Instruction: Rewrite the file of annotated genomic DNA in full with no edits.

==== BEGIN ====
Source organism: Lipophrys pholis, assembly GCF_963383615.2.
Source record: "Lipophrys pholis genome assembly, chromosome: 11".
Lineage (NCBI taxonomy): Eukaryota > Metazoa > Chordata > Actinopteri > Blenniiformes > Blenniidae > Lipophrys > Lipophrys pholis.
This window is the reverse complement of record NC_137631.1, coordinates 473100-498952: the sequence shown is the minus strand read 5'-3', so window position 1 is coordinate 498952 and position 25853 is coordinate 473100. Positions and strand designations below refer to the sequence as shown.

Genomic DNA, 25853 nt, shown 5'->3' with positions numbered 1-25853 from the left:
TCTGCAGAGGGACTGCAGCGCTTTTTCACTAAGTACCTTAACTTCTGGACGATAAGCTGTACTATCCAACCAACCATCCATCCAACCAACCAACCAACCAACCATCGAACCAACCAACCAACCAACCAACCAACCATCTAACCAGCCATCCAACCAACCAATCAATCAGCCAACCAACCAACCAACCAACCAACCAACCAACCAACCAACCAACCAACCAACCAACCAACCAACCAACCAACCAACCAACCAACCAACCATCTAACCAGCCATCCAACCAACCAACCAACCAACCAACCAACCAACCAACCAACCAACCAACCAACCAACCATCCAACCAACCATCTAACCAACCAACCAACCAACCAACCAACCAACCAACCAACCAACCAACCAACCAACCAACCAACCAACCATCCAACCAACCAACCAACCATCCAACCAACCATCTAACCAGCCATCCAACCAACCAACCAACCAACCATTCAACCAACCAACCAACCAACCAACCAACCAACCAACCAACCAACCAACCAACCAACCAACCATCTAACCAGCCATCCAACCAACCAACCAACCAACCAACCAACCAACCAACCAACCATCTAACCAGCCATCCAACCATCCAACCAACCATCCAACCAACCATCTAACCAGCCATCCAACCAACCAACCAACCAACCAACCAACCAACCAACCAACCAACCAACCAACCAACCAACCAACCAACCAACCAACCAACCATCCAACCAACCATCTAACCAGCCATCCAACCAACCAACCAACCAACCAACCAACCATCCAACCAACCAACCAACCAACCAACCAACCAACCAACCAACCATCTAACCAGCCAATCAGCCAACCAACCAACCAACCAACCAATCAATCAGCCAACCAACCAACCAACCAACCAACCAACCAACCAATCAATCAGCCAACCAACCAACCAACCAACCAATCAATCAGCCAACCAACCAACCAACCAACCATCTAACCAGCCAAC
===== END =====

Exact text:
Source organism: Lipophrys pholis, assembly GCF_963383615.2.
Source record: "Lipophrys pholis genome assembly, chromosome: 11".
Lineage (NCBI taxonomy): Eukaryota > Metazoa > Chordata > Actinopteri > Blenniiformes > Blenniidae > Lipophrys > Lipophrys pholis.
This window is the reverse complement of record NC_137631.1, coordinates 473100-498952: the sequence shown is the minus strand read 5'-3', so window position 1 is coordinate 498952 and position 25853 is coordinate 473100. Positions and strand designations below refer to the sequence as shown.

Genomic DNA, 25853 nt, shown 5'->3' with positions numbered 1-25853 from the left:
TCTGCAGAGGGACTGCAGCGCTTTTTCACTAAGTACCTTAACTTCTGGACGATAAGCTGTACTATCCAACCAACCATCCATCCAACCAACCAACCAACCAACCATCGAACCAACCAACCAACCAACCAACCAACCATCTAACCAGCCATCCAACCAACCAATCAATCAGCCAACCAACCAACCAACCAACCAACCAACCAACCAACCAACCAACCAACCAACCAACCAACCAACCAACCAACCAACCAACCAACCAACCATCTAACCAGCCATCCAACCAACCAACCAACCAACCAACCAACCAACCAACCAACCAACCAACCAACCAACCATCCAACCAACCATCTAACCAACCAACCAACCAACCAACCAACCAACCAACCAACCAACCAACCAACCAACCAACCAACCAACCATCCAACCAACCAACCAACCATCCAACCAACCATCTAACCAGCCATCCAACCAACCAACCAACCAACCATTCAACCAACCAACCAACCAACCAACCAACCAACCAACCAACCAACCAACCAACCAACCAACCATCTAACCAGCCATCCAACCAACCAACCAACCAACCAACCAACCAACCAACCAACCATCTAACCAGCCATCCAACCATCCAACCAACCATCCAACCAACCATCTAACCAGCCATCCAACCAACCAACCAACCAACCAACCAACCAACCAACCAACCAACCAACCAACCAACCAACCAACCAACCAACCAACCAACCATCCAACCAACCATCTAACCAGCCATCCAACCAACCAACCAACCAACCAACCAACCATCCAACCAACCAACCAACCAACCAACCAACCAACCAACCAACCATCTAACCAGCCAATCAGCCAACCAACCAACCAACCAACCAATCAATCAGCCAACCAACCAACCAACCAACCAACCAACCAACCAATCAATCAGCCAACCAACCAACCAACCAACCAATCAATCAGCCAACCAACCAACCAACCAACCATCTAACCAGCCAAC